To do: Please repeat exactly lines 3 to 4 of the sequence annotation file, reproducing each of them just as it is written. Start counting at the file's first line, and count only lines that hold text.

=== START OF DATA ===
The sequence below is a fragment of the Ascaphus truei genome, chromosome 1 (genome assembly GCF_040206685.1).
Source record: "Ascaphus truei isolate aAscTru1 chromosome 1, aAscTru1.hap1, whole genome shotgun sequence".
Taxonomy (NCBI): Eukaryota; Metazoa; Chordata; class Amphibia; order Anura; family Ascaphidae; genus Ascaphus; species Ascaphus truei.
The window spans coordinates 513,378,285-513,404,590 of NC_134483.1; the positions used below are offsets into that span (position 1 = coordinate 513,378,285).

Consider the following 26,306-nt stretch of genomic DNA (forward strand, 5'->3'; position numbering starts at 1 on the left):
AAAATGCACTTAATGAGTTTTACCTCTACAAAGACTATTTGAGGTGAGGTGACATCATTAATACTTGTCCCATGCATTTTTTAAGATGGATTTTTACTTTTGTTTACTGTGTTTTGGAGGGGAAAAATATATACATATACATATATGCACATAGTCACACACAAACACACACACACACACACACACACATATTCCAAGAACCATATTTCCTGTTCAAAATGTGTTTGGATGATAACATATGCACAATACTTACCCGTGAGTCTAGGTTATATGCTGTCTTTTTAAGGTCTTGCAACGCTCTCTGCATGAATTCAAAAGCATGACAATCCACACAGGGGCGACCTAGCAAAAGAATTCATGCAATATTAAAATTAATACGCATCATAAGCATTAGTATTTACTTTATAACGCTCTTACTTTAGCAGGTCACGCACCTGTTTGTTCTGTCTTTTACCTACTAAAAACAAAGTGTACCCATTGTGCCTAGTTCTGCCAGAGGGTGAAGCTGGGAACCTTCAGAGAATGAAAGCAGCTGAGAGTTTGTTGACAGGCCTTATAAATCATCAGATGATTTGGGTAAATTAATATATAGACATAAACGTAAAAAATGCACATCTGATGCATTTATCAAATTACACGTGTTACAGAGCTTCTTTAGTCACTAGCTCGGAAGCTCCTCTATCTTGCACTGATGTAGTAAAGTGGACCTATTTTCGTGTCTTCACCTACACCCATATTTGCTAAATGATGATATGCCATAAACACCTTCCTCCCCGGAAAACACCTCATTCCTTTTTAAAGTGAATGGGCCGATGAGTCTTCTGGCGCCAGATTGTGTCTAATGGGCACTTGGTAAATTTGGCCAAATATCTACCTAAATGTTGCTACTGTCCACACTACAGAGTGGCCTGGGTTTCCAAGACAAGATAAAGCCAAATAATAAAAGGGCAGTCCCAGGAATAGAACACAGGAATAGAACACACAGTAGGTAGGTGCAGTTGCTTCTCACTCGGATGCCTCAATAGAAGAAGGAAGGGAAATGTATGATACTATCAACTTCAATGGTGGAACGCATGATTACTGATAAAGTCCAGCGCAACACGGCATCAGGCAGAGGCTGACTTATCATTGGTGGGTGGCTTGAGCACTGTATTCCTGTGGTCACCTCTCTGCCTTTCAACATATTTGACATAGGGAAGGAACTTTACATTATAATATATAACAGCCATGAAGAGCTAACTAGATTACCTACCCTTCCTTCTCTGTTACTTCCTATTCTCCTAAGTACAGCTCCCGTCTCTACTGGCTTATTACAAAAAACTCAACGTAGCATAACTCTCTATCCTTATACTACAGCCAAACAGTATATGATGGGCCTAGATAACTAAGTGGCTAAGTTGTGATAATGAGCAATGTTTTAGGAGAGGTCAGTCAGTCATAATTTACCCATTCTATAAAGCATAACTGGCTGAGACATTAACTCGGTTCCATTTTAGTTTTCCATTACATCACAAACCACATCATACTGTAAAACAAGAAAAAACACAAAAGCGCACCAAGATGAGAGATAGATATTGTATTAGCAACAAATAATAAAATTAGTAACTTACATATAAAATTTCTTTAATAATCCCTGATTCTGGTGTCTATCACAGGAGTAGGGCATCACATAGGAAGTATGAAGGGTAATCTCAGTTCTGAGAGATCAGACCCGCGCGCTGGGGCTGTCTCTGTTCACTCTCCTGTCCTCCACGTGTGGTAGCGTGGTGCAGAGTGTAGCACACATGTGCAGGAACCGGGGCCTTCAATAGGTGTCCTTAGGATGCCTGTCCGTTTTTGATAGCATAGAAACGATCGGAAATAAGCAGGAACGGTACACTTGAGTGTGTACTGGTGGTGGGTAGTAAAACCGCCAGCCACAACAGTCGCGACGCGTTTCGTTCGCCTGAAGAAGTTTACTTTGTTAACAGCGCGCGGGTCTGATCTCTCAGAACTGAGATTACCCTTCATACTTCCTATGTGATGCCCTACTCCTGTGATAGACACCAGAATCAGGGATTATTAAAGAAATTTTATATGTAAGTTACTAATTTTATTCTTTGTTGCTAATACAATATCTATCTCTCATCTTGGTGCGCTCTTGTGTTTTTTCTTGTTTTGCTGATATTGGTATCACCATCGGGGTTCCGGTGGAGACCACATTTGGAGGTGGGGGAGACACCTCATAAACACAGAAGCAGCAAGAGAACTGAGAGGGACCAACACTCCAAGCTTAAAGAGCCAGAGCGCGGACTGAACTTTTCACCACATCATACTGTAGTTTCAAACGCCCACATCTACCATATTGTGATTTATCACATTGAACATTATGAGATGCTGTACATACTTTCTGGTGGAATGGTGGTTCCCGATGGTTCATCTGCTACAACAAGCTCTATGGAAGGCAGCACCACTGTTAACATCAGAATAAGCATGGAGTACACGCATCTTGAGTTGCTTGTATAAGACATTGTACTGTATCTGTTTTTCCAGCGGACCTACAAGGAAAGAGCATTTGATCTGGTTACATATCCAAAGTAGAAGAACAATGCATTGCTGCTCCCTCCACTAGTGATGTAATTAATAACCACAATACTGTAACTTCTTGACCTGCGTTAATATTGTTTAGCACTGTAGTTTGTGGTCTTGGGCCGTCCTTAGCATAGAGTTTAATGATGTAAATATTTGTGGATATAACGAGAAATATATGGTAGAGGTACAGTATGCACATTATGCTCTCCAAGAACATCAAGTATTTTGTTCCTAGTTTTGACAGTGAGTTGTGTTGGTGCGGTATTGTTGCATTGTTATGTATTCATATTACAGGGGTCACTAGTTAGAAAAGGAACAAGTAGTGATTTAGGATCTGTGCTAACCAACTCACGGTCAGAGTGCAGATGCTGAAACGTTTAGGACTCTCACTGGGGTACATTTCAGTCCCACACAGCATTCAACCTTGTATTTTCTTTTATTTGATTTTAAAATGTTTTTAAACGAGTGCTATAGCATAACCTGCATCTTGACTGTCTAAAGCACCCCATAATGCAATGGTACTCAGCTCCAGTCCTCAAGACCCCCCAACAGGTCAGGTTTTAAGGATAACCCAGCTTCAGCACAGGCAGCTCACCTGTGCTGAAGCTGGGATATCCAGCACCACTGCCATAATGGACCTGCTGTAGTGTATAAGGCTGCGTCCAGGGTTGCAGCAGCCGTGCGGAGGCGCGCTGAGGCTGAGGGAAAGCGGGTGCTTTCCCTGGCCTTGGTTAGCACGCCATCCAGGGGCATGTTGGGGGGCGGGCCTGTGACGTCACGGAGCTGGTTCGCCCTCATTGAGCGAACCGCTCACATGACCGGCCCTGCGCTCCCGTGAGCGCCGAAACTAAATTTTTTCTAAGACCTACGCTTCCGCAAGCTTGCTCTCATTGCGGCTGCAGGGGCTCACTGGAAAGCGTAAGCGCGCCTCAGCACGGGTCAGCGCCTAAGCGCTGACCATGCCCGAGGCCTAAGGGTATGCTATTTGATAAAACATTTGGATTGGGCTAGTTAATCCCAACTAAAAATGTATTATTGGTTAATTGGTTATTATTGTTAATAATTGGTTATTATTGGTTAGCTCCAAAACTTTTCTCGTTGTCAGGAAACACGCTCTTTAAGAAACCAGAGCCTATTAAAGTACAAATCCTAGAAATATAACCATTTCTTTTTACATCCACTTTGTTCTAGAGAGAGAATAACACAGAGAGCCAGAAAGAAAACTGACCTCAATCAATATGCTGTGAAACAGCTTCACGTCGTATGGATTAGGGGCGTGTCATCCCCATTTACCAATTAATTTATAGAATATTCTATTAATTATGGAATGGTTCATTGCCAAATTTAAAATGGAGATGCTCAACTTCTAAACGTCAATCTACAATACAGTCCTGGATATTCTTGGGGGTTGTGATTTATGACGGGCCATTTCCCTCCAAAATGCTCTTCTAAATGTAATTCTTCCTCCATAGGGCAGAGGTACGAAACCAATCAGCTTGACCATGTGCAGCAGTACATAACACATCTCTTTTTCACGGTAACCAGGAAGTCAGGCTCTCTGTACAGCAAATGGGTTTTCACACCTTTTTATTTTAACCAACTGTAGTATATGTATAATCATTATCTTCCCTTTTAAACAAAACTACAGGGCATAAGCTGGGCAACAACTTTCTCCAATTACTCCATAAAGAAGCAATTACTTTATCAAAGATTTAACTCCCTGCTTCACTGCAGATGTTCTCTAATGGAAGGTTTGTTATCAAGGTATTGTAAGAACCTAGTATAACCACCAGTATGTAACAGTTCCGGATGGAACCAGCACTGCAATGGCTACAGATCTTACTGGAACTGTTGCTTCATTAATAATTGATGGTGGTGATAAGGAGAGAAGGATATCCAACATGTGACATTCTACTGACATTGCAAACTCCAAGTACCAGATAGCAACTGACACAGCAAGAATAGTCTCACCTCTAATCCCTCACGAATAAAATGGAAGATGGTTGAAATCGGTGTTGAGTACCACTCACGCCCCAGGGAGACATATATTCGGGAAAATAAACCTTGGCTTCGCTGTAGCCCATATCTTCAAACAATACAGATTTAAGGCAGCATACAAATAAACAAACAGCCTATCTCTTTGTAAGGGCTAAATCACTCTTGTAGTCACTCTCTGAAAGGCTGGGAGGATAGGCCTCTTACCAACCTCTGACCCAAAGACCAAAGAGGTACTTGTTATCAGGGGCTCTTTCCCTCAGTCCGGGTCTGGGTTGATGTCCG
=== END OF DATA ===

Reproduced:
Taxonomy (NCBI): Eukaryota; Metazoa; Chordata; class Amphibia; order Anura; family Ascaphidae; genus Ascaphus; species Ascaphus truei.
The window spans coordinates 513,378,285-513,404,590 of NC_134483.1; the positions used below are offsets into that span (position 1 = coordinate 513,378,285).